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Caveat Emptor
About the Author: Matthew Masucci lives in Southwest Florida. His work has recently appeared in three minute plastic. He enjoys writing crime and weird fiction.

“Would-ya-go-fifty-fifty-dollars-do-I-see-a-sixty-sixty-dollars-do-I-hear a seventy seventy dollars-seventy? Going once seventy going twice” A solid walnut gavel banged down on the auctioneer’s stand. “Sold! For sixty dollars to 197.”

The old man in a Stetson hat with a long handle bar mustache scribbled on his auction sheet.

“Next up, we have an antique gun. A well-kept 1873 Colt .45, affectionately known as The Peacemaker.”

The auctioneer smiled as a chuckled roiled through the crowd.

He continued, “You can find the description on this wonderfully preserved piece of Americana on page 70 of your auction guide. We’ll start the bidding at $2500.”

The auctioneer looked around. The item had not made its way to the table.

Instead, a gunshot echoed through the auction hall. As the sound faded, a silence filled the empty space. No one spoke. Eyes widened, the whites clearly visible.

The silent moment hung in the air over the crowd. Then, the screams began. The initial shock melted away and chairs scraped against the concrete as the audience stampeded toward the door.

Me, I ran toward the gunshot.

I pushed through the crowd and reached the room. The loud boom came from a room where they stored the items during the auction.

A security guard, who stood outside the room to keep an eye on the items as they moved from the room to the stage and back, held a Taser poised at the ready. Nothing more than a consumer handheld piece, which made him cheap private security. The young guy’s surfer cut was tucked up under a Phelps Security Associates hat, but some of it strayed out and hung in his surprised face. The dirty blond strands stuck to his sweat as he swung his Taser wildly around the room.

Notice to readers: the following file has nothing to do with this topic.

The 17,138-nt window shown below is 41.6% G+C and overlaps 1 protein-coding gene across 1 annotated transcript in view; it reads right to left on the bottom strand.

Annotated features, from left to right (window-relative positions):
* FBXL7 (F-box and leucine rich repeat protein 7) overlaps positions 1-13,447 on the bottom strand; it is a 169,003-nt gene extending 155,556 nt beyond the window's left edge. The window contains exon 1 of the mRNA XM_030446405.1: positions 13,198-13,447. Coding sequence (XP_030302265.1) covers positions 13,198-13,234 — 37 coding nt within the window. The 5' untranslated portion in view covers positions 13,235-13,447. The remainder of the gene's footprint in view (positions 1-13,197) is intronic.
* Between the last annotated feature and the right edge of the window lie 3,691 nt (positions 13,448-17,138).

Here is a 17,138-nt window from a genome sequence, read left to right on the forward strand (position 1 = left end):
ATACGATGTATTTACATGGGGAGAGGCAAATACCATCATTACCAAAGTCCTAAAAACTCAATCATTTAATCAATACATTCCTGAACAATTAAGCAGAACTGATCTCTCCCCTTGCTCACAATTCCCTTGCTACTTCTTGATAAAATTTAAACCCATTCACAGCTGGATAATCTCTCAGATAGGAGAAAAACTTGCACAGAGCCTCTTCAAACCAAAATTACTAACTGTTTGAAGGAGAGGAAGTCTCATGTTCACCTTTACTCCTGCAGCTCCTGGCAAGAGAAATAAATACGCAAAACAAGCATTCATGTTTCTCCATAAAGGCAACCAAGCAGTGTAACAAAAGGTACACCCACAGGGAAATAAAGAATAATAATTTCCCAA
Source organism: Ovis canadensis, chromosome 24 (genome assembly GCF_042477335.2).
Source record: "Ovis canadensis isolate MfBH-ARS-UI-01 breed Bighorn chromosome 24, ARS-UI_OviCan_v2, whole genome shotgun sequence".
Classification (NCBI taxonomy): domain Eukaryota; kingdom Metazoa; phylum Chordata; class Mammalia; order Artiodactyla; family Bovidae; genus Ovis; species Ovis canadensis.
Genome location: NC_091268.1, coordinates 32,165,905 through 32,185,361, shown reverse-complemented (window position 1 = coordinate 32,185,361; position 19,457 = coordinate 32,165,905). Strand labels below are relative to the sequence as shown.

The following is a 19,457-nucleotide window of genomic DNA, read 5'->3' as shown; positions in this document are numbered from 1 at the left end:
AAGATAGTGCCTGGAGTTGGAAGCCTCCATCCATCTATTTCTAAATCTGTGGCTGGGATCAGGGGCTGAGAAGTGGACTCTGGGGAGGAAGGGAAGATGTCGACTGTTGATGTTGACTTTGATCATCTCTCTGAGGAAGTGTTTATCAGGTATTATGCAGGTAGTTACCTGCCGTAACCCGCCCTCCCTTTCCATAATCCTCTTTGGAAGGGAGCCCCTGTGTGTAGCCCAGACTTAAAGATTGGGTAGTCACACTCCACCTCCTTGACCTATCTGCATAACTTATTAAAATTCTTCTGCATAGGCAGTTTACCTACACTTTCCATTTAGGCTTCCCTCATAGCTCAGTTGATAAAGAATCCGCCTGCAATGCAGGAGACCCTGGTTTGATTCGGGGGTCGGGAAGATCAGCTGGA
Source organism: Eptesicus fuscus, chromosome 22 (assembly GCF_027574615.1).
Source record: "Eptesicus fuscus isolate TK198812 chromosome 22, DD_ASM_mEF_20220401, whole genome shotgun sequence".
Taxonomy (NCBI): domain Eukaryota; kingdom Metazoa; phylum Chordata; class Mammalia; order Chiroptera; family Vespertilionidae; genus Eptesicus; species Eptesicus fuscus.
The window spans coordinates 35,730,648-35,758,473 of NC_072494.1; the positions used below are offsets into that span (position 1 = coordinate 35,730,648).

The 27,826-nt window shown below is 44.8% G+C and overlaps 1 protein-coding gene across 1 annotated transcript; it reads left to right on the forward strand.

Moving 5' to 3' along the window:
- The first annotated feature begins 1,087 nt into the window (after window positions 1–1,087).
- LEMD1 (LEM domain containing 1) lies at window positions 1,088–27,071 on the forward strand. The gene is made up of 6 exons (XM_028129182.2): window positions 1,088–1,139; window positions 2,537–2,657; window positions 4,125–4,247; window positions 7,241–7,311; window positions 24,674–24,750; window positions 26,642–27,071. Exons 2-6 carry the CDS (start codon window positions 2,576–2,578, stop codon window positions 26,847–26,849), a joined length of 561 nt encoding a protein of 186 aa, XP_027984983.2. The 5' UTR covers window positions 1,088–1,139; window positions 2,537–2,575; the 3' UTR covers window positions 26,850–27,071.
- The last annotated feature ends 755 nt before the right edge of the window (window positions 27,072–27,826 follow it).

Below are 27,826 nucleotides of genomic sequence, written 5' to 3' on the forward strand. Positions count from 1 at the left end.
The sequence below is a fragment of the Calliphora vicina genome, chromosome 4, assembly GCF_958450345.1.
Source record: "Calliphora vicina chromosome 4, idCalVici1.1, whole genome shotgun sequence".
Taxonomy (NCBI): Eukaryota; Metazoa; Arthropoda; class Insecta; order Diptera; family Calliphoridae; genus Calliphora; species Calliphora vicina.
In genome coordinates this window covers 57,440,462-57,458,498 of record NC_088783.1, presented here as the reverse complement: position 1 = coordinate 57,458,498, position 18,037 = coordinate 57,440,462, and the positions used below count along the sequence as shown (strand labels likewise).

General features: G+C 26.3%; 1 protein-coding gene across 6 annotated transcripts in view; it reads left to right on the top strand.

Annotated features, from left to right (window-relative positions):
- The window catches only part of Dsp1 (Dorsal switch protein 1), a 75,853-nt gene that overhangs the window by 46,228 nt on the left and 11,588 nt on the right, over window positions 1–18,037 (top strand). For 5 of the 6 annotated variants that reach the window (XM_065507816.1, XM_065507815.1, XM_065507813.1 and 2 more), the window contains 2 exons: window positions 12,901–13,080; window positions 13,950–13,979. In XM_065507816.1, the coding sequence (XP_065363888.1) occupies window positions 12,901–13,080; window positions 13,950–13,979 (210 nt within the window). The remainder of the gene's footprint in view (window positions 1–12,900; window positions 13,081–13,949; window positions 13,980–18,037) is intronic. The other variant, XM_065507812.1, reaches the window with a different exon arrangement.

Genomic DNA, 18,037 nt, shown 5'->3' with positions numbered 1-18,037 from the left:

“Who did it?” I said.

“I don’t...I don’t know.” His voice trembled with nerves. “I was outside the room. A girl went in to bring out the next item. Then, the shot.”

“Did anyone leave the room after the shot?”

“No.” He blinked hard and wiped the sweat from his forehead. “Wait, who are you?”

“What’s your name, kid?”


I pulled out my badge. It didn’t matter anymore since I retired, but I kept it on me as a good luck charm. I spent twenty five on the force, and I made it home alive every night. And, it got me out of tickets.

“Clive, I’m a detective.”

“Oh, okay.”

I put my hand on his and pushed the Taser down. “You’re gonna hurt somebody.”

I looked in through the door to where they kept the auction items. Clive stared over my shoulder. A girl’s body lay prone on the floor, blood pooling under her body, an entrance wound in the center of her chest. He turned a shade of mint.

I placed a reassuring hand on his shoulder. “Look away. Deep breaths.”

He followed directions.

I turned back to the auctioneer, now lording over an empty room. For the first time, he seemed unsure of himself. “Call the police.”

I pulled the guard inside the room and closed the door behind us.

The room looked like my grandmother’s garage, full of knick-knacks and relics of a past life.

When I was a kid, I pretended to be an archaeologist out in the garage, rooting through the strata of old cardboard boxes and seeing life through black and white photographs. I got the whole history of American cars in that garage through pictures of my grandparents next to every Ford and Chevy they ever owned.

The auction room stretched back a good thirty feet with no other exits. Only one way in and one way out. Paths formed a labyrinth through the auction items. There was one small air duct above us blowing out cool air. Large enough for a child to fit through, but no one else.

The murder weapon lay next to the girl. It was the antique Colt .45 that was up for auction. A beautiful weapon with dark brown metal and a worn wooden grip, the tree’s rings still visible through the lacquer. It’s a wonder it fired, which made it even more valuable. I thought about bidding on it, but seeing it here, I knew it would have blown out of my price range in less than two bids.

So, I had one dead girl, young and pretty. She wore a dark blue dress, probably one she wore to a prom a few years back.

I also had one nervous, and inexperienced, security guard.

This story appears in our OCT 2015 Issue
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